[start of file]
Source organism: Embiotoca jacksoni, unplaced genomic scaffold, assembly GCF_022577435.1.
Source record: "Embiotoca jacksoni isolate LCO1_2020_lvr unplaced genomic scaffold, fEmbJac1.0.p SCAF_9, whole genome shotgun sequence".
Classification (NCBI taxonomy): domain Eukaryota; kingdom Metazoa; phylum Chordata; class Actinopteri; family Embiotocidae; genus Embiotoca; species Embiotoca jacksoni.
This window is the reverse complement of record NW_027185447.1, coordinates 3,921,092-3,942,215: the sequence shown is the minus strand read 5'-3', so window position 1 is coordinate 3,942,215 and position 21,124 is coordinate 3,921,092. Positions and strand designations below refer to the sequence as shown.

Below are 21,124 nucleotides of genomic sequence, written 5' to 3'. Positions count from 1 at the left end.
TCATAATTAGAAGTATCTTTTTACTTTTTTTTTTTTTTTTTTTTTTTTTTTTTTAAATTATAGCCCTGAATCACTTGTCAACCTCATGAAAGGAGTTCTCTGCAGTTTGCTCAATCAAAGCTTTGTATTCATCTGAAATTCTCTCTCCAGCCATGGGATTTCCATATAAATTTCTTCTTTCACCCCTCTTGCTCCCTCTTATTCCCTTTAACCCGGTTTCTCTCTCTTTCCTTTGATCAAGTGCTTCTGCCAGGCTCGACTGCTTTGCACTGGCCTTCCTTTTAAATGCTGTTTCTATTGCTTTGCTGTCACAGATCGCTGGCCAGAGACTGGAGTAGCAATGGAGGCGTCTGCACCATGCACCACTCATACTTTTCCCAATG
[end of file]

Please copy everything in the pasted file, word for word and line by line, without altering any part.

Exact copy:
Source organism: Embiotoca jacksoni, unplaced genomic scaffold, assembly GCF_022577435.1.
Source record: "Embiotoca jacksoni isolate LCO1_2020_lvr unplaced genomic scaffold, fEmbJac1.0.p SCAF_9, whole genome shotgun sequence".
Classification (NCBI taxonomy): domain Eukaryota; kingdom Metazoa; phylum Chordata; class Actinopteri; family Embiotocidae; genus Embiotoca; species Embiotoca jacksoni.
This window is the reverse complement of record NW_027185447.1, coordinates 3,921,092-3,942,215: the sequence shown is the minus strand read 5'-3', so window position 1 is coordinate 3,942,215 and position 21,124 is coordinate 3,921,092. Positions and strand designations below refer to the sequence as shown.

Below are 21,124 nucleotides of genomic sequence, written 5' to 3'. Positions count from 1 at the left end.
TCATAATTAGAAGTATCTTTTTACTTTTTTTTTTTTTTTTTTTTTTTTTTTTTTAAATTATAGCCCTGAATCACTTGTCAACCTCATGAAAGGAGTTCTCTGCAGTTTGCTCAATCAAAGCTTTGTATTCATCTGAAATTCTCTCTCCAGCCATGGGATTTCCATATAAATTTCTTCTTTCACCCCTCTTGCTCCCTCTTATTCCCTTTAACCCGGTTTCTCTCTCTTTCCTTTGATCAAGTGCTTCTGCCAGGCTCGACTGCTTTGCACTGGCCTTCCTTTTAAATGCTGTTTCTATTGCTTTGCTGTCACAGATCGCTGGCCAGAGACTGGAGTAGCAATGGAGGCGTCTGCACCATGCACCACTCATACTTTTCCCAATG